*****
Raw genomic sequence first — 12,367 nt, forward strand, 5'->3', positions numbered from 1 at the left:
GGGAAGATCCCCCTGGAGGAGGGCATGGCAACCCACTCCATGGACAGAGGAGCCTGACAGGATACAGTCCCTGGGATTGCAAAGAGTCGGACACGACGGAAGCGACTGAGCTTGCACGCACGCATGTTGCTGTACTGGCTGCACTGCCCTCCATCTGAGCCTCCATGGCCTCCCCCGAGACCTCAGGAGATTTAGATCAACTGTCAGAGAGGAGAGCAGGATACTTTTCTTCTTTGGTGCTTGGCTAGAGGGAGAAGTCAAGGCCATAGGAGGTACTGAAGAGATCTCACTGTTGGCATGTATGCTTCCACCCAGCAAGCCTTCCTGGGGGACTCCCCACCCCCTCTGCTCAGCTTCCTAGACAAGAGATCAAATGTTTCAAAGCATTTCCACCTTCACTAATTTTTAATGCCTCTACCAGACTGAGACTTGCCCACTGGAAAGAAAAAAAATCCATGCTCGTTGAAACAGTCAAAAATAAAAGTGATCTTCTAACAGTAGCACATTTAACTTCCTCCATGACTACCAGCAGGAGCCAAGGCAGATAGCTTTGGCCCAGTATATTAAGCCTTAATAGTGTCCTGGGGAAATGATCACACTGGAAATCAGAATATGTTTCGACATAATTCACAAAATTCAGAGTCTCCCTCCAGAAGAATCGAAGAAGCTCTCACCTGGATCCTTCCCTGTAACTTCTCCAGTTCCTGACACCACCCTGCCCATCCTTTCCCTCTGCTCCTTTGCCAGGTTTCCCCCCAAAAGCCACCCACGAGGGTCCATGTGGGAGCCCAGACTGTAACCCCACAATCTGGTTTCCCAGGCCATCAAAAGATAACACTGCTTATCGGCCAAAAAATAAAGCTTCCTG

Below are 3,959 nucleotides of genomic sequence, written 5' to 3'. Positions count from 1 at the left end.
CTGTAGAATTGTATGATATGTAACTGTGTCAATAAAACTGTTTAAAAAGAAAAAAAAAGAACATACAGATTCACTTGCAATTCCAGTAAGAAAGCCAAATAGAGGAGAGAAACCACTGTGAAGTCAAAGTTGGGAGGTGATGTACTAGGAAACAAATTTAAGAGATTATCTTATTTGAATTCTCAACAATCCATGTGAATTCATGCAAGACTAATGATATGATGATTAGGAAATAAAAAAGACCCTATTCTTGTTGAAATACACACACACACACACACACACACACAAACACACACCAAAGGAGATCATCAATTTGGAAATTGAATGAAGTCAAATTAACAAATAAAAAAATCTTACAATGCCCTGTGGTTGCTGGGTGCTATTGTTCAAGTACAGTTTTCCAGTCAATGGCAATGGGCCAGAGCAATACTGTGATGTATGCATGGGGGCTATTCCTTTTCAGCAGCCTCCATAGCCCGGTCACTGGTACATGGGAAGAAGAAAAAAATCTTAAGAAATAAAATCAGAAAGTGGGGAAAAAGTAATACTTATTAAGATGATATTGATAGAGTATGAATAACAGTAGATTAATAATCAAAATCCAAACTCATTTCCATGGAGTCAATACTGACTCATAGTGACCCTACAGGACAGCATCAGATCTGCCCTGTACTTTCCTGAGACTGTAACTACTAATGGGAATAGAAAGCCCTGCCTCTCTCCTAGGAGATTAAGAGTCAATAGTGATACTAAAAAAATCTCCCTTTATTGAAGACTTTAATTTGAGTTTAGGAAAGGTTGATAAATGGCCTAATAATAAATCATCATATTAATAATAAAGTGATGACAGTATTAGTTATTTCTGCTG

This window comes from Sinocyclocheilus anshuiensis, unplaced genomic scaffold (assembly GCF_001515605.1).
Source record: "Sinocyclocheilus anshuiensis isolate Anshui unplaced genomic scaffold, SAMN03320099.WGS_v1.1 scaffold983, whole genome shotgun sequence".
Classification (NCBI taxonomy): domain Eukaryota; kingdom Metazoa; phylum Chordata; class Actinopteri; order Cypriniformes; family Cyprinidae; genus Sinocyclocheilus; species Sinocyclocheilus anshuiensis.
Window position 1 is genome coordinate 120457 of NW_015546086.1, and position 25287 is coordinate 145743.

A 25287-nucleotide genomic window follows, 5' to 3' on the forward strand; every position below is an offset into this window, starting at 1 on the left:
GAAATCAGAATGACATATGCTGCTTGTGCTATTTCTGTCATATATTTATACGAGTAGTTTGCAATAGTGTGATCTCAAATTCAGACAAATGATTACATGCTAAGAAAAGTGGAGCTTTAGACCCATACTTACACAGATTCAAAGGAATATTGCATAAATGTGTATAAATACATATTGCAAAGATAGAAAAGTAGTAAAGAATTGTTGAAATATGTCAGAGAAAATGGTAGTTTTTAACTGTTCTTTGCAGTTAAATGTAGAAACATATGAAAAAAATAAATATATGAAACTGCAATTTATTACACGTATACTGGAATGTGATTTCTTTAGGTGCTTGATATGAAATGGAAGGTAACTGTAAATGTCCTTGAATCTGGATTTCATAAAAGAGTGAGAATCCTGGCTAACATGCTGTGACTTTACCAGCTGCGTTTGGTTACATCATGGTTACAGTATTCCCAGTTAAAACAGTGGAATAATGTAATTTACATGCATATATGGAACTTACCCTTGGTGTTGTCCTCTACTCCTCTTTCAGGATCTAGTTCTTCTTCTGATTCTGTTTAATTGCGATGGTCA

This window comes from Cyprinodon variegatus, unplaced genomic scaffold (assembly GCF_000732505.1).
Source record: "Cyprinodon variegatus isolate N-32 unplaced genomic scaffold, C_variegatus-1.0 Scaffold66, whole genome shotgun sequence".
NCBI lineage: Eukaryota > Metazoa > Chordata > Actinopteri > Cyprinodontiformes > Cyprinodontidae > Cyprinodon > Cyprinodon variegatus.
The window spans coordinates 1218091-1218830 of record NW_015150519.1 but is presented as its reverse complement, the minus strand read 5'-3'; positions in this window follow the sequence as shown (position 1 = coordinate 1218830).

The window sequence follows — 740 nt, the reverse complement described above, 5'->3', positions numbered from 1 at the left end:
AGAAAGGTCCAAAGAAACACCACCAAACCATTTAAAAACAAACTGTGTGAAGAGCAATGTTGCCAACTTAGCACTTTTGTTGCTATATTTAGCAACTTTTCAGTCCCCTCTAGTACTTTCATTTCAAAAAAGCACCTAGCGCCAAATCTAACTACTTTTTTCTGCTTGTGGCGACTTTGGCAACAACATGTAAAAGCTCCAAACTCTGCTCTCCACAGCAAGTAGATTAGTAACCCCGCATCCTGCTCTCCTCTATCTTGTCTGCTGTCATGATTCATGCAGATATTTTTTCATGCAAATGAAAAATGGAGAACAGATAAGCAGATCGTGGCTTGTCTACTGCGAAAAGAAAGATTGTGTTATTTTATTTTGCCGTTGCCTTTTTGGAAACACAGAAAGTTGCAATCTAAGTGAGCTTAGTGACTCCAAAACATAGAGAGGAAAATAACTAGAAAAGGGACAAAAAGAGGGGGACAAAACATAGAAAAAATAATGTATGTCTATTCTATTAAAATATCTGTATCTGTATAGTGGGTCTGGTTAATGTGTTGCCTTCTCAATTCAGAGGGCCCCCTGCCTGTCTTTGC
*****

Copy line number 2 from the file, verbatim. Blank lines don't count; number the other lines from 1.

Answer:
GGGAAGATCCCCCTGGAGGAGGGCATGGCAACCCACTCCATGGACAGAGGAGCCTGACAGGATACAGTCCCTGGGATTGCAAAGAGTCGGACACGACGGAAGCGACTGAGCTTGCACGCACGCATGTTGCTGTACTGGCTGCACTGCCCTCCATCTGAGCCTCCATGGCCTCCCCCGAGACCTCAGGAGATTTAGATCAACTGTCAGAGAGGAGAGCAGGATACTTTTCTTCTTTGGTGCTTGGCTAGAGGGAGAAGTCAAGGCCATAGGAGGTACTGAAGAGATCTCACTGTTGGCATGTATGCTTCCACCCAGCAAGCCTTCCTGGGGGACTCCCCACCCCCTCTGCTCAGCTTCCTAGACAAGAGATCAAATGTTTCAAAGCATTTCCACCTTCACTAATTTTTAATGCCTCTACCAGACTGAGACTTGCCCACTGGAAAGAAAAAAAATCCATGCTCGTTGAAACAGTCAAAAATAAAAGTGATCTTCTAACAGTAGCACATTTAACTTCCTCCATGACTACCAGCAGGAGCCAAGGCAGATAGCTTTGGCCCAGTATATTAAGCCTTAATAGTGTCCTGGGGAAATGATCACACTGGAAATCAGAATATGTTTCGACATAATTCACAAAATTCAGAGTCTCCCTCCAGAAGAATCGAAGAAGCTCTCACCTGGATCCTTCCCTGTAACTTCTCCAGTTCCTGACACCACCCTGCCCATCCTTTCCCTCTGCTCCTTTGCCAGGTTTCCCCCCAAAAGCCACCCACGAGGGTCCATGTGGGAGCCCAGACTGTAACCCCACAATCTGGTTTCCCAGGCCATCAAAAGATAACACTGCTTATCGGCCAAAAAATAAAGCTTCCTG